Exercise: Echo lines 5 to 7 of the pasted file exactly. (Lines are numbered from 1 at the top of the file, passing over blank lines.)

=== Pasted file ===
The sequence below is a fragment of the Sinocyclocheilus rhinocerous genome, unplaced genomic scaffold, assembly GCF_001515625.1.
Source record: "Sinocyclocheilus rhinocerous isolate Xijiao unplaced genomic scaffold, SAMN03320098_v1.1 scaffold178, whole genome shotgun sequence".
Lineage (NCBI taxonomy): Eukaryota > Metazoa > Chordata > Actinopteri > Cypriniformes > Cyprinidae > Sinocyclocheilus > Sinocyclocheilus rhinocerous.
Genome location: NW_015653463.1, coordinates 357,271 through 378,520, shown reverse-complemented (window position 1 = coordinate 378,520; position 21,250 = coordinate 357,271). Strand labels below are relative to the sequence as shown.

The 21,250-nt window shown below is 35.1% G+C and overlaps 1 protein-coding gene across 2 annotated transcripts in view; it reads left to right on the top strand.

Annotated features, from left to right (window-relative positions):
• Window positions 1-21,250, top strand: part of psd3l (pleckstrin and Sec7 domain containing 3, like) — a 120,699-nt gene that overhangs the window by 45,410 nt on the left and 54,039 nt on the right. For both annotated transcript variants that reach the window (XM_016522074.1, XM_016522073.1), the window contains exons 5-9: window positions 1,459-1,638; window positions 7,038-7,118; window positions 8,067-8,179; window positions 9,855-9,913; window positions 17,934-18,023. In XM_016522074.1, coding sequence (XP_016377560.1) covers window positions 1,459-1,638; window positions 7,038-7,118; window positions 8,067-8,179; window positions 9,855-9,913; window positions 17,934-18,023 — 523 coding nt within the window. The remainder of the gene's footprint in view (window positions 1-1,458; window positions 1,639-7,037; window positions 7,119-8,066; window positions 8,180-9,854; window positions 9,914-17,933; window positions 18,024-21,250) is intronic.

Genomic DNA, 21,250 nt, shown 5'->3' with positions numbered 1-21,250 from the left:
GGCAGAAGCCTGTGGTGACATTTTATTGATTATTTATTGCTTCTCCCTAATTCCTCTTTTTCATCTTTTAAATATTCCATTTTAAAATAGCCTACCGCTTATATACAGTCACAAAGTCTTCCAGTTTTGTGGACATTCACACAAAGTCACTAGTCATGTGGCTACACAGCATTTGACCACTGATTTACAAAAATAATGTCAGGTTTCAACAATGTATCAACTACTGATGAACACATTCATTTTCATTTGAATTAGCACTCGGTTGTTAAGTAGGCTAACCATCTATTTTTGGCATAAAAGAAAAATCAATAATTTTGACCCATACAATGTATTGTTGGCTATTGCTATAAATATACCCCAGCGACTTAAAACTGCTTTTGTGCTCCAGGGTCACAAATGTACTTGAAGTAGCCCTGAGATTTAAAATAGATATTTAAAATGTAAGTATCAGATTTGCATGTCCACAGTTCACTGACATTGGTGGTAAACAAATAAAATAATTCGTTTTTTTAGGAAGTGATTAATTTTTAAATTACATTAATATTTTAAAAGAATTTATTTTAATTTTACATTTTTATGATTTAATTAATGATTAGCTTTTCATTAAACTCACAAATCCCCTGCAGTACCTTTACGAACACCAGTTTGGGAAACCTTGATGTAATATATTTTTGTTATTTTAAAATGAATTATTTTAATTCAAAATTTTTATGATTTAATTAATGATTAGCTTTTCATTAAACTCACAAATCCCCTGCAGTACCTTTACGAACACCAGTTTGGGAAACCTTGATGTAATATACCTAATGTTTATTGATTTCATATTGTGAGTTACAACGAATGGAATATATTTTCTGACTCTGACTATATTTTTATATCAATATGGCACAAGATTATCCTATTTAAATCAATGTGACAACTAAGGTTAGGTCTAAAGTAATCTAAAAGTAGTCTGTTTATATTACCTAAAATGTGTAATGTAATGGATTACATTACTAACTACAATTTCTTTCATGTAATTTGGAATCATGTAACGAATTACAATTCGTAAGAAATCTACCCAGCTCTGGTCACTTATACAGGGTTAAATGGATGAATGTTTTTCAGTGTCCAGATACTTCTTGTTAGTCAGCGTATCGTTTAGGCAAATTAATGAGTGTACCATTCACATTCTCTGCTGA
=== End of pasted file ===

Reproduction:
The 21,250-nt window shown below is 35.1% G+C and overlaps 1 protein-coding gene across 2 annotated transcripts in view; it reads left to right on the top strand.

Annotated features, from left to right (window-relative positions):
• Window positions 1-21,250, top strand: part of psd3l (pleckstrin and Sec7 domain containing 3, like) — a 120,699-nt gene that overhangs the window by 45,410 nt on the left and 54,039 nt on the right. For both annotated transcript variants that reach the window (XM_016522074.1, XM_016522073.1), the window contains exons 5-9: window positions 1,459-1,638; window positions 7,038-7,118; window positions 8,067-8,179; window positions 9,855-9,913; window positions 17,934-18,023. In XM_016522074.1, coding sequence (XP_016377560.1) covers window positions 1,459-1,638; window positions 7,038-7,118; window positions 8,067-8,179; window positions 9,855-9,913; window positions 17,934-18,023 — 523 coding nt within the window. The remainder of the gene's footprint in view (window positions 1-1,458; window positions 1,639-7,037; window positions 7,119-8,066; window positions 8,180-9,854; window positions 9,914-17,933; window positions 18,024-21,250) is intronic.